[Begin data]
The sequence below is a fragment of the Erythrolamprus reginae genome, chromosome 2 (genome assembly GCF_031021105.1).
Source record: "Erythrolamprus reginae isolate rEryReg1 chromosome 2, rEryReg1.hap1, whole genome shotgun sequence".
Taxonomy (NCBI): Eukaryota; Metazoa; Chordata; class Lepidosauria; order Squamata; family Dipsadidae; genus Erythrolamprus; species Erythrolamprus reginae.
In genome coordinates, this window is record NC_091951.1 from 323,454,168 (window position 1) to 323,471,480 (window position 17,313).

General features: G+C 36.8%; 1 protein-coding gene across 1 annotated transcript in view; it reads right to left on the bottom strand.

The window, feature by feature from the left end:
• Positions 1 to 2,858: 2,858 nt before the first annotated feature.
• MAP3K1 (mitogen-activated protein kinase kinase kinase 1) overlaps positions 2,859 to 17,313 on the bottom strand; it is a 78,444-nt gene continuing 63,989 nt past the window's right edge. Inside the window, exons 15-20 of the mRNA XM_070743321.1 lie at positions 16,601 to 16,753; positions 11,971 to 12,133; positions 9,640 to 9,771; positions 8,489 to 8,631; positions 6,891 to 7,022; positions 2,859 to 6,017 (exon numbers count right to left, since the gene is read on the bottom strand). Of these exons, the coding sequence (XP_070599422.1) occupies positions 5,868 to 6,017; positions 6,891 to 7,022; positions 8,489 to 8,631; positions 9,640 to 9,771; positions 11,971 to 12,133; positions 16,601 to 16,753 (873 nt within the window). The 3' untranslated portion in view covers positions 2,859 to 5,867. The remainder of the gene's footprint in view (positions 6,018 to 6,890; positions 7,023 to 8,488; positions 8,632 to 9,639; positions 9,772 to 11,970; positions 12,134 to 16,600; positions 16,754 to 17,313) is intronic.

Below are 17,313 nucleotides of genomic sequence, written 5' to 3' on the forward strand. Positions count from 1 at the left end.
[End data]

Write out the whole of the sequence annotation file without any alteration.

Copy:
The sequence below is a fragment of the Erythrolamprus reginae genome, chromosome 2 (genome assembly GCF_031021105.1).
Source record: "Erythrolamprus reginae isolate rEryReg1 chromosome 2, rEryReg1.hap1, whole genome shotgun sequence".
Taxonomy (NCBI): Eukaryota; Metazoa; Chordata; class Lepidosauria; order Squamata; family Dipsadidae; genus Erythrolamprus; species Erythrolamprus reginae.
In genome coordinates, this window is record NC_091951.1 from 323,454,168 (window position 1) to 323,471,480 (window position 17,313).

General features: G+C 36.8%; 1 protein-coding gene across 1 annotated transcript in view; it reads right to left on the bottom strand.

The window, feature by feature from the left end:
• Positions 1 to 2,858: 2,858 nt before the first annotated feature.
• MAP3K1 (mitogen-activated protein kinase kinase kinase 1) overlaps positions 2,859 to 17,313 on the bottom strand; it is a 78,444-nt gene continuing 63,989 nt past the window's right edge. Inside the window, exons 15-20 of the mRNA XM_070743321.1 lie at positions 16,601 to 16,753; positions 11,971 to 12,133; positions 9,640 to 9,771; positions 8,489 to 8,631; positions 6,891 to 7,022; positions 2,859 to 6,017 (exon numbers count right to left, since the gene is read on the bottom strand). Of these exons, the coding sequence (XP_070599422.1) occupies positions 5,868 to 6,017; positions 6,891 to 7,022; positions 8,489 to 8,631; positions 9,640 to 9,771; positions 11,971 to 12,133; positions 16,601 to 16,753 (873 nt within the window). The 3' untranslated portion in view covers positions 2,859 to 5,867. The remainder of the gene's footprint in view (positions 6,018 to 6,890; positions 7,023 to 8,488; positions 8,632 to 9,639; positions 9,772 to 11,970; positions 12,134 to 16,600; positions 16,754 to 17,313) is intronic.

Below are 17,313 nucleotides of genomic sequence, written 5' to 3' on the forward strand. Positions count from 1 at the left end.